Leader comment: Runaway row over a broken down train

The breakdown of a rush-hour train at a busy section of the network is not in itself proof of poor performance.

The breakdown of a rush-hour train at a busy section of the network is not in itself proof of poor performance.

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A train breaking down on Scotland’s busiest line has resulted in a “mea culpa” apology from Scotland’s First Minister and a call for a Scottish Government minister’s head.

There is no doubt the rush hour chaos yesterday caused by a train breaking down between Edinburgh’s Waverley and Haymarket stations caused considerable delays and knock-on problems for frustrated passengers across many parts of the country.

But while trains have been known to break down in the past, this particular incident, described by Nicola Sturgeon as an “extraordinary set of circumstances”, quickly escalated into a political row with Scottish Labour leader Kezia Dugdale lambasting ScotRail operator Abellio for their service delivery.

The Dutch rail operator has often been targeted by Scottish Labour over a list of misdemeanours including a £483,000 fine for falling below accepted standards for trains and stations. There has also been much publicity given to a petition calling on Scottish Transport Minister Humza Yousaf to make the rail operator’s managers improve train services or remove the contract from them.

Abellio was awarded the ten-year franchise, worth up to £6 billion, in 2014 and began running train services the following year, but there is scope for the government to cancel its contract half-way through if it fails to meet its obligations.

Aslef, the train drivers’ union, last night called for Ms Sturgeon to sack Mr Yousaf, accusing him of “standing by” while Abellio ScotRail takes “Scotland’s passengers and taxpayers for a ride”.

While the broken down train has a lot of political weight resting it on, we should take a step back to get things in perspective.

Ms Sturgeon said the government accepts responsibility for what happened yesterday. But as we all know, trains will always break down – in common with all vehicles - and it is impossible to appoint an operator who can guarantee this will never happen. And when a train breaks down and blocks a line, there is very rarely a contingency available. Diversions are for the road network only.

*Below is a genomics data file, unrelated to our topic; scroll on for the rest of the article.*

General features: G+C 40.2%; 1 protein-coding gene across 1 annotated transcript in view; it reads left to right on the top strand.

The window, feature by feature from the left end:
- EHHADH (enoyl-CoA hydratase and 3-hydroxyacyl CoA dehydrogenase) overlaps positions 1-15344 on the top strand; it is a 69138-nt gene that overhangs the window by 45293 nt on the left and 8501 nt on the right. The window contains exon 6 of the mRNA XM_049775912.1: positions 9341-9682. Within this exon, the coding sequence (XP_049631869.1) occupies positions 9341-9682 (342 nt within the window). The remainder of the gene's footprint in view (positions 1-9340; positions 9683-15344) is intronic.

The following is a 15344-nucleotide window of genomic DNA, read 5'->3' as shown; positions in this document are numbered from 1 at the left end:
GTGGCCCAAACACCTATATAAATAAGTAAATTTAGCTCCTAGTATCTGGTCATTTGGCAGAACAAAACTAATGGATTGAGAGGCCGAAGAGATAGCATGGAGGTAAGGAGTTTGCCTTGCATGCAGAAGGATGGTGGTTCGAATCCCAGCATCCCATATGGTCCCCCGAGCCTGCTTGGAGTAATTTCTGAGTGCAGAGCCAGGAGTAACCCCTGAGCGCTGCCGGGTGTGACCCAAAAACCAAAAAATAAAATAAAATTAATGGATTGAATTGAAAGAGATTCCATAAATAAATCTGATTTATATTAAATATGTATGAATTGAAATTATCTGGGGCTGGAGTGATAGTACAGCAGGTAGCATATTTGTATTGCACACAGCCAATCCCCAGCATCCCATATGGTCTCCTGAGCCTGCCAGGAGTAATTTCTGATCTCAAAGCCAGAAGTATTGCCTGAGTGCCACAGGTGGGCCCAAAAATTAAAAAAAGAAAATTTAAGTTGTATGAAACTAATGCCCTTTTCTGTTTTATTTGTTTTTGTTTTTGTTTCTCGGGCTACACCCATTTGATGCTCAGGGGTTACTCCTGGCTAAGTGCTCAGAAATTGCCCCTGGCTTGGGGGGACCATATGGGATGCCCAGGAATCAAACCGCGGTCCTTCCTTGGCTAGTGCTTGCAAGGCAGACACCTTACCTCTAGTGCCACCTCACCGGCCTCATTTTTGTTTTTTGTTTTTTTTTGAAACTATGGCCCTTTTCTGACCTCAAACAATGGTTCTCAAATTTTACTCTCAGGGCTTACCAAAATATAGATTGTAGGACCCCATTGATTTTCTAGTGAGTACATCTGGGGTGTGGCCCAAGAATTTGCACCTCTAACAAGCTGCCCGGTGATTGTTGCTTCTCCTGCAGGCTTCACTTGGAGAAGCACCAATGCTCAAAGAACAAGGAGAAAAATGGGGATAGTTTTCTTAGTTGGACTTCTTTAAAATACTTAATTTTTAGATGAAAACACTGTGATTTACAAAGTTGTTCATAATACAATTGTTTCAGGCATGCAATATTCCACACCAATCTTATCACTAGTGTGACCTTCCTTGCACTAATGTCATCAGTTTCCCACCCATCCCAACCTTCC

Unless Aslef can provide precise information that the incident was due to deliberate negligence or incompetence on the part of Abellio, then its demand should be ignored as political opportunism, as a Labour-supporting union backs the Labour Party’s campaign against Abellio ScotRail. The M25 is at gridlock every day. Should the UK government’s transport secretary resign every day?

This was an incident in isolation rather than representative of what happens every day. Last month it was reported that a total of 89.9 per cent of ScotRail services either arrive on time or are less than five minutes late - 0.7 points below the 90.3 per cent target.

We should be judging Abellio ScotRail on a bigger picture than a train breaking down on a key section of the network. They must be held to account for their overall performance, but this unfortunate incident was a perfect storm for the rail operator - not a defining issue or a resignation matter.

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